Creeping Mahonia

mahonia-aquifolium-compacta_oregon-grape_dbg-co_lah_4128When you have a smaller yard, you want every plant to earn its keep. With fragrant yellow flowers, blue berries, and green leaves that turn purple in winter, Creeping Mahonia (aka Oregon Grape, Mahonia repens) definitely deserves a spot!

These are low-growing plants, about 12” to 18” tall, with underground stems (stolons) that spread up to three feet in width.  Spring brings an abundance of small, deep yellow flowers, attractively set off by the dark green leaves. By late summer, these mature into clusters of small, dusty-blue berries that are sour but edible. (A similar species, M. haematocarpa, has red berries). The holly-like foliage persists into winter, turning a lovely plum with the advent of cold weather.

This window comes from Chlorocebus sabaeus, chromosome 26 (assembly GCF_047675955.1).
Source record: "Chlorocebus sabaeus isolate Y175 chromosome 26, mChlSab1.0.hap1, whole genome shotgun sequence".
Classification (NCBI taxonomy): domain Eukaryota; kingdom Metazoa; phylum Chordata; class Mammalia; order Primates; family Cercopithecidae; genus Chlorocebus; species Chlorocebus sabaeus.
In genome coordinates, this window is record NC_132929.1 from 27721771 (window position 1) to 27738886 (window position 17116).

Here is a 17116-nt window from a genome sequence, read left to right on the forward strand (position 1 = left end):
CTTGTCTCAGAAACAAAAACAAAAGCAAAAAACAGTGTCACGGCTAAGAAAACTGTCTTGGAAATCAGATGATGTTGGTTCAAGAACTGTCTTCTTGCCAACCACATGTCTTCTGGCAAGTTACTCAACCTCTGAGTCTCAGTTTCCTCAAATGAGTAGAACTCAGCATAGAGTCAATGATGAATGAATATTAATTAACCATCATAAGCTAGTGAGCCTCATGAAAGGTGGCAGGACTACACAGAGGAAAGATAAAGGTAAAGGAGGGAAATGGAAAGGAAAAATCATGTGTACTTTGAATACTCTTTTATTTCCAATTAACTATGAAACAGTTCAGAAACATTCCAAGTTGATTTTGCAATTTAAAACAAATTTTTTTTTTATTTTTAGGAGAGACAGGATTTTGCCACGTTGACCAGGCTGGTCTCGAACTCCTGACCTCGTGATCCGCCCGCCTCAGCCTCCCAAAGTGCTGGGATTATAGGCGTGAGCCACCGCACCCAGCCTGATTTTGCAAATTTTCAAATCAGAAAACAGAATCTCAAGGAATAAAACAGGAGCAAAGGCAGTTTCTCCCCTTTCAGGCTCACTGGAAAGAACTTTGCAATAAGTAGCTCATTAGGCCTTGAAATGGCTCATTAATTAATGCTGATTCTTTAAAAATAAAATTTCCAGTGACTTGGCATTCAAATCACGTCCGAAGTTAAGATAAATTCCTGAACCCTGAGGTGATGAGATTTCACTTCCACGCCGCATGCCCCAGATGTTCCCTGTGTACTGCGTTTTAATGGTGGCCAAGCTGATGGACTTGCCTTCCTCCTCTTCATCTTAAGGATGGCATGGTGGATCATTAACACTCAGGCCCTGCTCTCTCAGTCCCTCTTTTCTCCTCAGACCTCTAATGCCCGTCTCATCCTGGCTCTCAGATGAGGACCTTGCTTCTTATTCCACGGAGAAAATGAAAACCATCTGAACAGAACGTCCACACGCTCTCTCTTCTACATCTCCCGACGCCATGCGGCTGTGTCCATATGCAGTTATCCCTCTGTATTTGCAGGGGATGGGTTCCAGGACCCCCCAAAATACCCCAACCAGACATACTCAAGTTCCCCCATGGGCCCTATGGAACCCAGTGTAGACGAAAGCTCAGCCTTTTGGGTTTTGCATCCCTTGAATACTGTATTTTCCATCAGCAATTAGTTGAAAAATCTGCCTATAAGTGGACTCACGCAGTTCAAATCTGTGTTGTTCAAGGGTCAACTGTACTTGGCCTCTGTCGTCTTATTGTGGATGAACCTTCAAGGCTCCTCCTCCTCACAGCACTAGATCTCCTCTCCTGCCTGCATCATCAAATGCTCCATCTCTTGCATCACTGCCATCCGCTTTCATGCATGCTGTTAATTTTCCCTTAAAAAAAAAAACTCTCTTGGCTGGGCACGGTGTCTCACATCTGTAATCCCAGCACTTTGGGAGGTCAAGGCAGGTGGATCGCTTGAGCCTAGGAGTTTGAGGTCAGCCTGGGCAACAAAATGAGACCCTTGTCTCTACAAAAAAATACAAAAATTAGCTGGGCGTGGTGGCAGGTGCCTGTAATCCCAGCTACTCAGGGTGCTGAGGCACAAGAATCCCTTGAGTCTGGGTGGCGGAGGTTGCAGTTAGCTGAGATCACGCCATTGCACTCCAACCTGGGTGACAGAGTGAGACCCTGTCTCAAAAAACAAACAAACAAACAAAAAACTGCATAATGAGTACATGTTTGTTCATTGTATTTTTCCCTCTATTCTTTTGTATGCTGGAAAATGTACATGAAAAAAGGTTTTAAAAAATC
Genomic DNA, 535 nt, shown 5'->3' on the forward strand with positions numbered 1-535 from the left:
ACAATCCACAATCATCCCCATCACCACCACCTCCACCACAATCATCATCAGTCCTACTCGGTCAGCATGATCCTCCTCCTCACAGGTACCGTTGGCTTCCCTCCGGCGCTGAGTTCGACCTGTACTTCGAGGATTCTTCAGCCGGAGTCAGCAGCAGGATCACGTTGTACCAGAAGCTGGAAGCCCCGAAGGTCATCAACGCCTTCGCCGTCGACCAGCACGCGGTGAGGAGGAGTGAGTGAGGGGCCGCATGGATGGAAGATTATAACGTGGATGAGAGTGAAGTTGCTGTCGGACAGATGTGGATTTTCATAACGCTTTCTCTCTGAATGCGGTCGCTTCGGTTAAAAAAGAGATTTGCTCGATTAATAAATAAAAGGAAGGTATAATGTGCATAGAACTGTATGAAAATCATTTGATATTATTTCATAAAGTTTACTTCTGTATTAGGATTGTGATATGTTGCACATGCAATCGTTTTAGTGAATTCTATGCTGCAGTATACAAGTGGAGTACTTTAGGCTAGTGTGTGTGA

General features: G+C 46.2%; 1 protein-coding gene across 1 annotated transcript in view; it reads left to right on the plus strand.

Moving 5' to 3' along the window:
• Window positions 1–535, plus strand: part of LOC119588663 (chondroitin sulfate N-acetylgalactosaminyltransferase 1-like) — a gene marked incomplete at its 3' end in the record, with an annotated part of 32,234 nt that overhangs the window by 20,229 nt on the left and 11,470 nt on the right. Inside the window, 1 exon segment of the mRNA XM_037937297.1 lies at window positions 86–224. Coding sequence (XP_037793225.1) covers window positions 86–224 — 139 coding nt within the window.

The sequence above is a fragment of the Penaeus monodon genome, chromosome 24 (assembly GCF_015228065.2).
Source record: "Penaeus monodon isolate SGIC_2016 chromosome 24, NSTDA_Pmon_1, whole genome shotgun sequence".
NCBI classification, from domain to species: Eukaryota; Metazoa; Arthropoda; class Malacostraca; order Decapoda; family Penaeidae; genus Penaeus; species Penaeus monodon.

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Pretty in Purple

LAH_2023Thank heaven for spring bulbs! Just when I can’t bear another day of bleak winter landscape, leafless branches, dried and disintegrating foliage—along come neon-bright crocuses, dancing daffodils, and my favorite, luscious purple grape hyacinths. Not true hyacinths (which are borderline hardy in my 7,000 foot high garden), grape hyacinths are also sold under their genus Muscari. They’re native to southeastern Europe, and are widely cultivated for their early spring flowers in pink, purple, white, or a two-toned combination. Continue reading “Pretty in Purple”